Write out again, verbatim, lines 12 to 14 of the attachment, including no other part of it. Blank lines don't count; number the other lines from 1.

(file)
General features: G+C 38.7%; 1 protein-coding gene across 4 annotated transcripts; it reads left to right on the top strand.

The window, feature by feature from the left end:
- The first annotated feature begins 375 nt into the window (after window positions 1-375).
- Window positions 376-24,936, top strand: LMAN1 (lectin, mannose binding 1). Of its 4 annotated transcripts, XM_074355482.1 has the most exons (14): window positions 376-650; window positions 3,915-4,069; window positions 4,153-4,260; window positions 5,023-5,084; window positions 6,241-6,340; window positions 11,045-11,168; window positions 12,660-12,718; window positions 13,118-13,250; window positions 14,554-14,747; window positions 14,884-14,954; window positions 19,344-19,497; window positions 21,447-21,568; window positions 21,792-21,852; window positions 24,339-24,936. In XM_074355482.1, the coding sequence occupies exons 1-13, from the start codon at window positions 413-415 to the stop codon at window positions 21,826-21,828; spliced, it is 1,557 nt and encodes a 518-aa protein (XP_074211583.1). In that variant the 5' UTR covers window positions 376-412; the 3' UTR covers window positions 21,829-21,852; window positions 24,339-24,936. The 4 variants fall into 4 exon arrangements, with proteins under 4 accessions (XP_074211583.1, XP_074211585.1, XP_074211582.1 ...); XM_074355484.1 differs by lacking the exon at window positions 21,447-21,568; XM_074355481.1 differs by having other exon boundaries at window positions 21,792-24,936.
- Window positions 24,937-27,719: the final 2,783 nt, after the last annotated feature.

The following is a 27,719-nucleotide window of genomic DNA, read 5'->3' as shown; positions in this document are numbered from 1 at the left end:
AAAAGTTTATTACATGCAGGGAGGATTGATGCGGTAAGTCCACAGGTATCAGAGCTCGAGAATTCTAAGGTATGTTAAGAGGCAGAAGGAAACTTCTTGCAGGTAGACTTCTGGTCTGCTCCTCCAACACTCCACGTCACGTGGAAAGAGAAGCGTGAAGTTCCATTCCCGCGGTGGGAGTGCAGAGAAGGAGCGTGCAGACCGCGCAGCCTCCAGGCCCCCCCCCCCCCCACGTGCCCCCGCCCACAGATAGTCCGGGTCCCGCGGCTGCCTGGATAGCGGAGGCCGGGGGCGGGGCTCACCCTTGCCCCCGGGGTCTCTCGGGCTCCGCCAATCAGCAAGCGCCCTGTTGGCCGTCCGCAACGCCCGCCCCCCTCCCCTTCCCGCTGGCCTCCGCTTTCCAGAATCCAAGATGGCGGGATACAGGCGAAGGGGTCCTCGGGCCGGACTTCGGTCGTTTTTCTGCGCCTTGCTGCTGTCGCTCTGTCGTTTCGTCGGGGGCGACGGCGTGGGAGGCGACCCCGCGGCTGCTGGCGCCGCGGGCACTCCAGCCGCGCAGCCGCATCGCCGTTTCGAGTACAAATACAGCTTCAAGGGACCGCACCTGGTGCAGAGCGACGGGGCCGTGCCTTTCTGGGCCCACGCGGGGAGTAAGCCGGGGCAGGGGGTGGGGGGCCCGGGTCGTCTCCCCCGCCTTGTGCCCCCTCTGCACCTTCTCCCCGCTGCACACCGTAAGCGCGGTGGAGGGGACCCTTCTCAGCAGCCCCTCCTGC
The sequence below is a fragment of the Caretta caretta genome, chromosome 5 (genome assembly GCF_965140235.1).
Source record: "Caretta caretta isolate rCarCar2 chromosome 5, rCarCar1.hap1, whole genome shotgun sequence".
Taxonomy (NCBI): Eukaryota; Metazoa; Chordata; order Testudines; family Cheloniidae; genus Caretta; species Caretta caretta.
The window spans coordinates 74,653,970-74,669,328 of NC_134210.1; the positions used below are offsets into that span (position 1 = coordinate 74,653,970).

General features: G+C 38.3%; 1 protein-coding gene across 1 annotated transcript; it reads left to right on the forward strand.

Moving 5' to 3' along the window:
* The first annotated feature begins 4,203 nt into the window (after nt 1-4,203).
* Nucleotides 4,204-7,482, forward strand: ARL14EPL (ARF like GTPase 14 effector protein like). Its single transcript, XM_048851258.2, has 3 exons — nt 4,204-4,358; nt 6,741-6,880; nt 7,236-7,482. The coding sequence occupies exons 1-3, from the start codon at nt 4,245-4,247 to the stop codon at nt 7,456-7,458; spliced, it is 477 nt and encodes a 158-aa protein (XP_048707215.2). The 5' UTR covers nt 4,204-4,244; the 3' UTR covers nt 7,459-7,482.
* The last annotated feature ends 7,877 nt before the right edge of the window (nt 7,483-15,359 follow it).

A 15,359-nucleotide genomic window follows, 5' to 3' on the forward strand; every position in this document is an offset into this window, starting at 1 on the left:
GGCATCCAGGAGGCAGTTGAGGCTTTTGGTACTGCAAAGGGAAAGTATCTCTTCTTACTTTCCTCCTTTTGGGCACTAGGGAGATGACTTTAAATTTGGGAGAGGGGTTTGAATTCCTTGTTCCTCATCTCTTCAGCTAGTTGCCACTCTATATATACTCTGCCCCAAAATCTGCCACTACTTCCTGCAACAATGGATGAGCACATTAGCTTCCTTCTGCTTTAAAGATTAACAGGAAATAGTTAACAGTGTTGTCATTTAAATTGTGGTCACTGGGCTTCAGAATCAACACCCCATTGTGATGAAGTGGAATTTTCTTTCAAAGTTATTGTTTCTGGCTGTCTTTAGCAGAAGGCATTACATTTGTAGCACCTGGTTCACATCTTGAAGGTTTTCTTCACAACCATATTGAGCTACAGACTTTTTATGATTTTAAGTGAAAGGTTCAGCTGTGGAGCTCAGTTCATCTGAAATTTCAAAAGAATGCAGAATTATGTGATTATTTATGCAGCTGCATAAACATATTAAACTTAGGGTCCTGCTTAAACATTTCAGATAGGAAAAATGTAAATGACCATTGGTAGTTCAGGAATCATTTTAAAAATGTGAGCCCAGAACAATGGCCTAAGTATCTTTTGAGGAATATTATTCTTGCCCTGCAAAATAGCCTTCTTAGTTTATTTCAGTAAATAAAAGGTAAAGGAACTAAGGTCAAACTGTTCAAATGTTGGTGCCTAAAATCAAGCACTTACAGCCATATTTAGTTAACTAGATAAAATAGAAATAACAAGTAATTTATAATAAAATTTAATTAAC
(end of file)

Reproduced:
General features: G+C 38.3%; 1 protein-coding gene across 1 annotated transcript; it reads left to right on the forward strand.

Moving 5' to 3' along the window:
* The first annotated feature begins 4,203 nt into the window (after nt 1-4,203).